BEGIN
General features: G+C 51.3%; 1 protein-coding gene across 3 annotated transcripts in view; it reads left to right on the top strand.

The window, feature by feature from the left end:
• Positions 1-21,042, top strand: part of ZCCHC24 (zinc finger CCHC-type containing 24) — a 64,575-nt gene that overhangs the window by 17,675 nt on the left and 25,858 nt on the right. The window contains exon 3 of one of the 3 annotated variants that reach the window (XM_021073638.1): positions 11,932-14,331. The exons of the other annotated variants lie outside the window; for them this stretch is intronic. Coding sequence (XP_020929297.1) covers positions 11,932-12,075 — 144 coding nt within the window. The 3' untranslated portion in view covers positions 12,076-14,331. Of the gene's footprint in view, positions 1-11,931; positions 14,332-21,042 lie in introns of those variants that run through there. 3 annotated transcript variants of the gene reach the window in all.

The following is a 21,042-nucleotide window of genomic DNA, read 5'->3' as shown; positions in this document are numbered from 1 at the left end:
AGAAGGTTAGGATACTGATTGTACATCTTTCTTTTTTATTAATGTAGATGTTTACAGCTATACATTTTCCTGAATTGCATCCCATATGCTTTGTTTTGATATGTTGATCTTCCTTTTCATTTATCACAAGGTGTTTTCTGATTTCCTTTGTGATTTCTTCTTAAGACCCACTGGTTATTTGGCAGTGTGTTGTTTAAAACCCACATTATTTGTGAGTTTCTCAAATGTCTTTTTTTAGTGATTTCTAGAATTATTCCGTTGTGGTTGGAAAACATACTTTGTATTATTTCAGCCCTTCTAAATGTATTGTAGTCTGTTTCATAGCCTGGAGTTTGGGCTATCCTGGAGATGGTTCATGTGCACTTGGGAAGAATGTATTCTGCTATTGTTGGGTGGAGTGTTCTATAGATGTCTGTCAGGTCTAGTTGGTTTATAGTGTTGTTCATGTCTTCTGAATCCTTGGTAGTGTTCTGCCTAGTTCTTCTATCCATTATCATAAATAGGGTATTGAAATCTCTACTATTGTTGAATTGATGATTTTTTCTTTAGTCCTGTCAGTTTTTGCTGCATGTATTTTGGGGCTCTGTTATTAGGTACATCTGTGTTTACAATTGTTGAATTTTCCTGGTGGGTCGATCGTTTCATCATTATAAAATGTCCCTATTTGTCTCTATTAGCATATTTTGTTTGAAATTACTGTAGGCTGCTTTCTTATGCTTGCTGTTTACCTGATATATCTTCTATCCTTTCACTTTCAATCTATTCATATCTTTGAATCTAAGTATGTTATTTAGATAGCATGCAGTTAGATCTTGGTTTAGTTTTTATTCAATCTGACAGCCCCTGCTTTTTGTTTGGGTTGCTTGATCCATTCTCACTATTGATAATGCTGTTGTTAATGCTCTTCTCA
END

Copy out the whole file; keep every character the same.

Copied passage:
General features: G+C 51.3%; 1 protein-coding gene across 3 annotated transcripts in view; it reads left to right on the top strand.

The window, feature by feature from the left end:
• Positions 1-21,042, top strand: part of ZCCHC24 (zinc finger CCHC-type containing 24) — a 64,575-nt gene that overhangs the window by 17,675 nt on the left and 25,858 nt on the right. The window contains exon 3 of one of the 3 annotated variants that reach the window (XM_021073638.1): positions 11,932-14,331. The exons of the other annotated variants lie outside the window; for them this stretch is intronic. Coding sequence (XP_020929297.1) covers positions 11,932-12,075 — 144 coding nt within the window. The 3' untranslated portion in view covers positions 12,076-14,331. Of the gene's footprint in view, positions 1-11,931; positions 14,332-21,042 lie in introns of those variants that run through there. 3 annotated transcript variants of the gene reach the window in all.

The following is a 21,042-nucleotide window of genomic DNA, read 5'->3' as shown; positions in this document are numbered from 1 at the left end:
AGAAGGTTAGGATACTGATTGTACATCTTTCTTTTTTATTAATGTAGATGTTTACAGCTATACATTTTCCTGAATTGCATCCCATATGCTTTGTTTTGATATGTTGATCTTCCTTTTCATTTATCACAAGGTGTTTTCTGATTTCCTTTGTGATTTCTTCTTAAGACCCACTGGTTATTTGGCAGTGTGTTGTTTAAAACCCACATTATTTGTGAGTTTCTCAAATGTCTTTTTTTAGTGATTTCTAGAATTATTCCGTTGTGGTTGGAAAACATACTTTGTATTATTTCAGCCCTTCTAAATGTATTGTAGTCTGTTTCATAGCCTGGAGTTTGGGCTATCCTGGAGATGGTTCATGTGCACTTGGGAAGAATGTATTCTGCTATTGTTGGGTGGAGTGTTCTATAGATGTCTGTCAGGTCTAGTTGGTTTATAGTGTTGTTCATGTCTTCTGAATCCTTGGTAGTGTTCTGCCTAGTTCTTCTATCCATTATCATAAATAGGGTATTGAAATCTCTACTATTGTTGAATTGATGATTTTTTCTTTAGTCCTGTCAGTTTTTGCTGCATGTATTTTGGGGCTCTGTTATTAGGTACATCTGTGTTTACAATTGTTGAATTTTCCTGGTGGGTCGATCGTTTCATCATTATAAAATGTCCCTATTTGTCTCTATTAGCATATTTTGTTTGAAATTACTGTAGGCTGCTTTCTTATGCTTGCTGTTTACCTGATATATCTTCTATCCTTTCACTTTCAATCTATTCATATCTTTGAATCTAAGTATGTTATTTAGATAGCATGCAGTTAGATCTTGGTTTAGTTTTTATTCAATCTGACAGCCCCTGCTTTTTGTTTGGGTTGCTTGATCCATTCTCACTATTGATAATGCTGTTGTTAATGCTCTTCTCA